New York Times lauds exhibit launched at Block Museum
An exhibition on avant-garde artist Charlotte Moorman that originated at the Mary and Leigh Block Museum of Art has received a glowing review in the New York Times. The exhibition was created by the Block in partnership with Northwestern University Libraries.
In the article, Holland Cotter, one of the most renowned and highly respected art critics, noted that Moorman had been largely forgotten by the art world after her death. But, he said, “…with the arrival of a superb biography by Joan Rothfuss, in 2014, and now these two shows -- which come from the Mary and Leigh Block Museum of Art at Northwestern University, where a vast Moorman archives resides -- the days of forgetting and misperceiving are over, and a foundational 20th-century art figure is revealed.”
Lisa Corrin, the Ellen Phillips Katz Director of the Block, said, “The role of the museum, especially one that is part of a major research university, is to do exhibitions that change the way history is written. We’re so proud that the work we’ve done with the University Libraries is receiving national and international attention and will ensure that Charlotte Moorman is never forgotten. Northwestern is extremely proud to be the home of the Charlotte Moorman archives, one of the most important of its kind in the world.”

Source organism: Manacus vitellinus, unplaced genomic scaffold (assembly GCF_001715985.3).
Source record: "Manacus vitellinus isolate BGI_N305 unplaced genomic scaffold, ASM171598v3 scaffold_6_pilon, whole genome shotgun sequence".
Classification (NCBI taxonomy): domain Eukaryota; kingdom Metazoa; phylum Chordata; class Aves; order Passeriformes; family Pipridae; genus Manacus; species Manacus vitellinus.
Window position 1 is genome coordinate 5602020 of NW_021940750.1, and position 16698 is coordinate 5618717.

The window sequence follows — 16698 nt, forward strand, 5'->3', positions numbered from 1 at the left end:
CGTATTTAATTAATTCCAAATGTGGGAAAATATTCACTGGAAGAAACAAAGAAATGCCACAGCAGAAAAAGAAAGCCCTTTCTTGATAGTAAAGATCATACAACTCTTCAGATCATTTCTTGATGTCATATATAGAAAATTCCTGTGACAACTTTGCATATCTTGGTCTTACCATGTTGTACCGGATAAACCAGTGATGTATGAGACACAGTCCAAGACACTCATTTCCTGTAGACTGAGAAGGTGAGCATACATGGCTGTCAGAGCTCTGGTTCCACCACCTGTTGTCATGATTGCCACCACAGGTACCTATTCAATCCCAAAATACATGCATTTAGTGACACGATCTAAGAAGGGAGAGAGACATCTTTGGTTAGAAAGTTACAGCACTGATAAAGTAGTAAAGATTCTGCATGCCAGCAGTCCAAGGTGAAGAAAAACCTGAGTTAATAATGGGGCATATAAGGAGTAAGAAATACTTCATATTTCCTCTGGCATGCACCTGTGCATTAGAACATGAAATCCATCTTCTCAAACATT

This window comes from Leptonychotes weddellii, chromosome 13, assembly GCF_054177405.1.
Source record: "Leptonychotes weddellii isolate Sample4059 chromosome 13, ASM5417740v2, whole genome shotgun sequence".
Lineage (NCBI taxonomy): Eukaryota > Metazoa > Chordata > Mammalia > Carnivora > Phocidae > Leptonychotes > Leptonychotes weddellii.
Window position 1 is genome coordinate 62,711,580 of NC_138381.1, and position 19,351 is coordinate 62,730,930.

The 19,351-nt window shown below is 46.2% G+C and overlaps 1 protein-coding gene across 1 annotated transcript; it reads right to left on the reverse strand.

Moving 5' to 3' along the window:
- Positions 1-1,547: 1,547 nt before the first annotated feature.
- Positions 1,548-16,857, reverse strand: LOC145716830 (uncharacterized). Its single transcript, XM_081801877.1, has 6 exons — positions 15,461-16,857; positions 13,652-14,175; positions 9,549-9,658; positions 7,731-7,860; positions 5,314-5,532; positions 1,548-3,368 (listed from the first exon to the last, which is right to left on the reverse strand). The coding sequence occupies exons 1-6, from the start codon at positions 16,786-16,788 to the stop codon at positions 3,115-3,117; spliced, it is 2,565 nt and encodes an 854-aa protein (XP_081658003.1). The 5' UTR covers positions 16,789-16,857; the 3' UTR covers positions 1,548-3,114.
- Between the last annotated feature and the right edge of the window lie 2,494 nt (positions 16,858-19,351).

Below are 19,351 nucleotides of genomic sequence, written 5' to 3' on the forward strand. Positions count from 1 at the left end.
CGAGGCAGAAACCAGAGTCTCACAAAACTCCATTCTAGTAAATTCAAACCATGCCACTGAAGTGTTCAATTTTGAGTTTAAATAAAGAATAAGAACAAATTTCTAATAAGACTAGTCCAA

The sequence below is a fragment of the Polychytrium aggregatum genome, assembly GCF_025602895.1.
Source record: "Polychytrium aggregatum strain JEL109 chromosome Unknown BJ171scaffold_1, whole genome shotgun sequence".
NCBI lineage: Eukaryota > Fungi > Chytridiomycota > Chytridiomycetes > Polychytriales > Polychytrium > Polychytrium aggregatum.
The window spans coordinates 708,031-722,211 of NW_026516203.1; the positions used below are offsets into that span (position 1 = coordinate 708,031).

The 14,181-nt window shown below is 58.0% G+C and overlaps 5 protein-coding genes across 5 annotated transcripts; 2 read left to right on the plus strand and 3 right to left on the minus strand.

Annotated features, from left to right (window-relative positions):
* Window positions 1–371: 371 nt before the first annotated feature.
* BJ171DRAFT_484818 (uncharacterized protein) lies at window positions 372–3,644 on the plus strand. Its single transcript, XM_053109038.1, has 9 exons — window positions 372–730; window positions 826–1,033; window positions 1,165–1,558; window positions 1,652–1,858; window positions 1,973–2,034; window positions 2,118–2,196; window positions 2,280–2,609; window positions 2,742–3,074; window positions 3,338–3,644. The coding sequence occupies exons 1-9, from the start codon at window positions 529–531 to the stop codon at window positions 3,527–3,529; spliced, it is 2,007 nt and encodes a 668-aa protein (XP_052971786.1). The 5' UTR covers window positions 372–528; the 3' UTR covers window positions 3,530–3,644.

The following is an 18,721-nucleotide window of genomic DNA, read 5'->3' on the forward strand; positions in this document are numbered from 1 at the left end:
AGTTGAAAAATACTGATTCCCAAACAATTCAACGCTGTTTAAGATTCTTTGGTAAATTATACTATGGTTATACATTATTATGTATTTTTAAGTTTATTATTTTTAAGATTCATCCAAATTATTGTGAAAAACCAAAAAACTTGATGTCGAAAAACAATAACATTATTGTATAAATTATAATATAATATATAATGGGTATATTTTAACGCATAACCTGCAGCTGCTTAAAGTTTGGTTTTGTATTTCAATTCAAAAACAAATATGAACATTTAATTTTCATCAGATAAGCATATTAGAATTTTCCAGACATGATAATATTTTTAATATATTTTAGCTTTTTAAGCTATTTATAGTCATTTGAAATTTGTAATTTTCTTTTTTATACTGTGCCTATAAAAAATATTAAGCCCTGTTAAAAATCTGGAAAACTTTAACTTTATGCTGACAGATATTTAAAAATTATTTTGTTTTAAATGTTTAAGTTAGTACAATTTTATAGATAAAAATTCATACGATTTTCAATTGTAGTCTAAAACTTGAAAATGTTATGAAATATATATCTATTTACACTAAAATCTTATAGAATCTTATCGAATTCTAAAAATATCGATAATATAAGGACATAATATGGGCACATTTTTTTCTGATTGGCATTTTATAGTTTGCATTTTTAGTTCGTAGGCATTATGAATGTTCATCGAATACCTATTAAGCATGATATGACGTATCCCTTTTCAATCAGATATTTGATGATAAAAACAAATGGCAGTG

The exhibition, “A Feast of Astonishments: Charlotte Moorman and the Avant-Garde, 1960s-1980s,” was curated by a collaborative team including Corrin, Corinne Granof, Scott Krafft, Michelle Puetz, Joan Rothfuss and
Laura Wertheim Joseph. It ran at the Block from January to July this year and now is at the Grey Art Gallery at New York University before traveling to the Museum der Modern Salzburg in 2017. The New Yorker also recently took note of the influential exhibit.